Cache miss stampedes

Brad Fitzpatrick brad at
Fri Jul 27 18:36:18 UTC 2007

Late to this party, but I have to mention Gearman here.

On a cache miss, instead of going to the database directly, issue a
Gearman request with a "uniq" property, then the Gearman server will
combine all the duplicate requests and only dispatch one worker.  The
worker than puts it in the cache before returning to the Gearman router
(gearmand), and then gearmand multiplexes the result back to all waiting

On Wed, 25 Jul 2007, dormando wrote:

> Hey,
> So I'm up late adding more crap to the memcached FAQ, and I'm wondering
> about a particular access pattern:
> - Key A is hit very often (many times per second).
> - Key A goes missing.
> - Several dozen processes all get a cache miss on A at the same time,
> then run SQL query/whatever, and try set or adding back into memcached.
> Sometimes this can be destructive to a database, and can happen often if
> the expire time on the data is low for some reason.
> What approaches do folks typically use to deal with this more elegantly?
> The better suggestion I've heard is to try to 'add' the key (or a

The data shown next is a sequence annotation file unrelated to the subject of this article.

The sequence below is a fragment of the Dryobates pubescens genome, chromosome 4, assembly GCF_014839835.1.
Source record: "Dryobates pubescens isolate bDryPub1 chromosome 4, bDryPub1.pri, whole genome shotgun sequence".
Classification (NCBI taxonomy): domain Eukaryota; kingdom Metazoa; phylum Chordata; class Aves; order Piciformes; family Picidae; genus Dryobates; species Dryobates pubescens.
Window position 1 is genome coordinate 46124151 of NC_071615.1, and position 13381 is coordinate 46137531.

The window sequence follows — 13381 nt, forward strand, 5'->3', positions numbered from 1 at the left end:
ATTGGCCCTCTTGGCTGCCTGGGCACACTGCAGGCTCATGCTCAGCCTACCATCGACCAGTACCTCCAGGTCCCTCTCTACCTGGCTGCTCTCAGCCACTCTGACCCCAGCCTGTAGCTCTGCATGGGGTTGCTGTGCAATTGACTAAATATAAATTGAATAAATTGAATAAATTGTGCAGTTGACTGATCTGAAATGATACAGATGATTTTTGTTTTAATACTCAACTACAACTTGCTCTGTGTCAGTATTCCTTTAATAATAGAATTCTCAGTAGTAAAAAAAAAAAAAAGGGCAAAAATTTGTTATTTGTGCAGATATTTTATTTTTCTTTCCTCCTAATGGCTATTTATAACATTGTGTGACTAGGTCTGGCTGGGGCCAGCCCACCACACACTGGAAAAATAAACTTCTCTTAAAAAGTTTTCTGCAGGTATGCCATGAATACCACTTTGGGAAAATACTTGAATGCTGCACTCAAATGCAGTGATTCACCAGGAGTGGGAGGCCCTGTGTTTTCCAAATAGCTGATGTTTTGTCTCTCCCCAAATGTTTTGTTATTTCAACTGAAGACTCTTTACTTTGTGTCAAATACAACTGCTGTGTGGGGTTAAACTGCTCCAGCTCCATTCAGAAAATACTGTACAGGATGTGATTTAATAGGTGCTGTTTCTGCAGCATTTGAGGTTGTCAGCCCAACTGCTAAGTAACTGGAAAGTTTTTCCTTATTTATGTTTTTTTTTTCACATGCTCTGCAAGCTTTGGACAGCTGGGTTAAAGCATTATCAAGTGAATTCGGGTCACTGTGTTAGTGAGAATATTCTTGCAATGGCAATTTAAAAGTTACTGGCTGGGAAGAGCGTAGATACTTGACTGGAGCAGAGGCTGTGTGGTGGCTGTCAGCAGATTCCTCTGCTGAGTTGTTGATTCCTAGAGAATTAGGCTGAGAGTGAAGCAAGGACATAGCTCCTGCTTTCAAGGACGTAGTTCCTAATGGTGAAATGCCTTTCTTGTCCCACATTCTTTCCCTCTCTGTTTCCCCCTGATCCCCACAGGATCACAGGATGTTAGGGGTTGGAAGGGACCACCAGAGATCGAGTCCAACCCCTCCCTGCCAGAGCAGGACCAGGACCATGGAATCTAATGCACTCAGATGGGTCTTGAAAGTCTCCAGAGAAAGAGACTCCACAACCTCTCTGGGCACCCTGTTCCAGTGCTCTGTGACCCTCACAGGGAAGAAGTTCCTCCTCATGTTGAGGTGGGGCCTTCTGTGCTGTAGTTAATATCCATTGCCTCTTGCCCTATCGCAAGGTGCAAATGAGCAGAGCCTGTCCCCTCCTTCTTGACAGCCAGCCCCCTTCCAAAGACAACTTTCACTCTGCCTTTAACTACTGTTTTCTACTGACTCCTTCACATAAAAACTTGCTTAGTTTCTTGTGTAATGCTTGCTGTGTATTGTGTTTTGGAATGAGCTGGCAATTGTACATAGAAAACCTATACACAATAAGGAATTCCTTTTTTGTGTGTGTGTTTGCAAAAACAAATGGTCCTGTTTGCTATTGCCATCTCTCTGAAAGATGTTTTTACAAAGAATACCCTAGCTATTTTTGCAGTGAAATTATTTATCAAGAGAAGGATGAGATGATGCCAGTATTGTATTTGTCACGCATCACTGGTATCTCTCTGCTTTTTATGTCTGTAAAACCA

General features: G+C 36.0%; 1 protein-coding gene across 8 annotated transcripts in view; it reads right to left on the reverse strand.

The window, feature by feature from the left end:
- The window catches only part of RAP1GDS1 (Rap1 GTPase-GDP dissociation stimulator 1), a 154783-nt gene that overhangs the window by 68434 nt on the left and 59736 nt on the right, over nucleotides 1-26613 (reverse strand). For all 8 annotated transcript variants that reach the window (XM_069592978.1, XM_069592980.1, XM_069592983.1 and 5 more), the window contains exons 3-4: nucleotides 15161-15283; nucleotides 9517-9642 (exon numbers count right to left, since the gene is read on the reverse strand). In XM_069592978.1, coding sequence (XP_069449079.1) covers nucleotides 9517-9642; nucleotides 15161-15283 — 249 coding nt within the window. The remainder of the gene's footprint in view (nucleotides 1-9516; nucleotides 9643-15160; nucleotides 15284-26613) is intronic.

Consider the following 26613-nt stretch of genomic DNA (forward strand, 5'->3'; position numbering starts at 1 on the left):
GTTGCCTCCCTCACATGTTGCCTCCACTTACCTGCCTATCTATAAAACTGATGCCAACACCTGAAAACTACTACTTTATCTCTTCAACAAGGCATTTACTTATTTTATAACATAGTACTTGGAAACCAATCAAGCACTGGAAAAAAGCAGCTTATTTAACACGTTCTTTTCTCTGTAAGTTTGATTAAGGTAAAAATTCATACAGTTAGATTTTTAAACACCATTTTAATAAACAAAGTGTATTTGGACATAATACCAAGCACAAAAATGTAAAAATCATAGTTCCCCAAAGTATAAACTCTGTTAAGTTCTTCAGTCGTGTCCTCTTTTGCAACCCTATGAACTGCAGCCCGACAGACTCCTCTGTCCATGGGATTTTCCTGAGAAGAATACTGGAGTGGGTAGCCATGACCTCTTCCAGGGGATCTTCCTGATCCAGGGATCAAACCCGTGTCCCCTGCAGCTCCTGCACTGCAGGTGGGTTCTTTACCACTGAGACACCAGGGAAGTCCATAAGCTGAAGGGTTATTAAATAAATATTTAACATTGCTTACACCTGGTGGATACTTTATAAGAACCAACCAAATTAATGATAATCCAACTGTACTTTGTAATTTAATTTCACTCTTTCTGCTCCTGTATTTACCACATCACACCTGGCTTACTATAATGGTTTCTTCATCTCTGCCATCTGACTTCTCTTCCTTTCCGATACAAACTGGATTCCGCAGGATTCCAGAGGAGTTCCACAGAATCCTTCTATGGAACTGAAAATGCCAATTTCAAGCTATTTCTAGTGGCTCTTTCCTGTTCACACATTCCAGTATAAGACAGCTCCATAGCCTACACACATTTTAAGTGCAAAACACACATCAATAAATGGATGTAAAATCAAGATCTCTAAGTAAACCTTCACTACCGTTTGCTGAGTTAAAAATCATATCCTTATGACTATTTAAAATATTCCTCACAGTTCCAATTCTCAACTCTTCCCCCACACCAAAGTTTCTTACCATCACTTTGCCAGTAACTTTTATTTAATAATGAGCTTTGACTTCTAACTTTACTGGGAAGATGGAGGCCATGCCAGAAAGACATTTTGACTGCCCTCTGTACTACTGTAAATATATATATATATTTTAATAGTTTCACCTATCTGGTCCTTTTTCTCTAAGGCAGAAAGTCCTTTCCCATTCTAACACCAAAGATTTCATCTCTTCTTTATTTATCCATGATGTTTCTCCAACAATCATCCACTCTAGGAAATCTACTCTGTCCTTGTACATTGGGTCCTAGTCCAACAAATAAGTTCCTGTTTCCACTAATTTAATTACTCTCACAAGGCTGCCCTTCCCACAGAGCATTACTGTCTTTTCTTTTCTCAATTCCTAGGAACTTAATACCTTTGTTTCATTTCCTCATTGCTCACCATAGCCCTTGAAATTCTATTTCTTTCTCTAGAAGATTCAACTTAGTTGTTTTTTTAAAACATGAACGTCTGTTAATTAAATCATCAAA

> separate 'lock' key) back into memcached, and only doing the query if
> you 'win' that lock. Everyone else microsleeps and retries a few times
> before running the query.
> Also in most of these cases you should really run a tiered cache, with
> this type of data being stored in a local cache and in memcached.
> This really isn't a common case, but sucks hard when it happens. In the
> back of my mind I envision a different style 'get' command, which
> defaults to a mutex operation on miss. So you'd do the special 'get',
> and if you get a special return code that says it's a miss but you're
> clear to update the data (which would release the lock?). Otherwise the
> command could optionally return immediately, or hang (for a while) until
> the data's been updated.
> Just throwing out ideas. Thoughts?
> -Dormando

More information about the memcached mailing list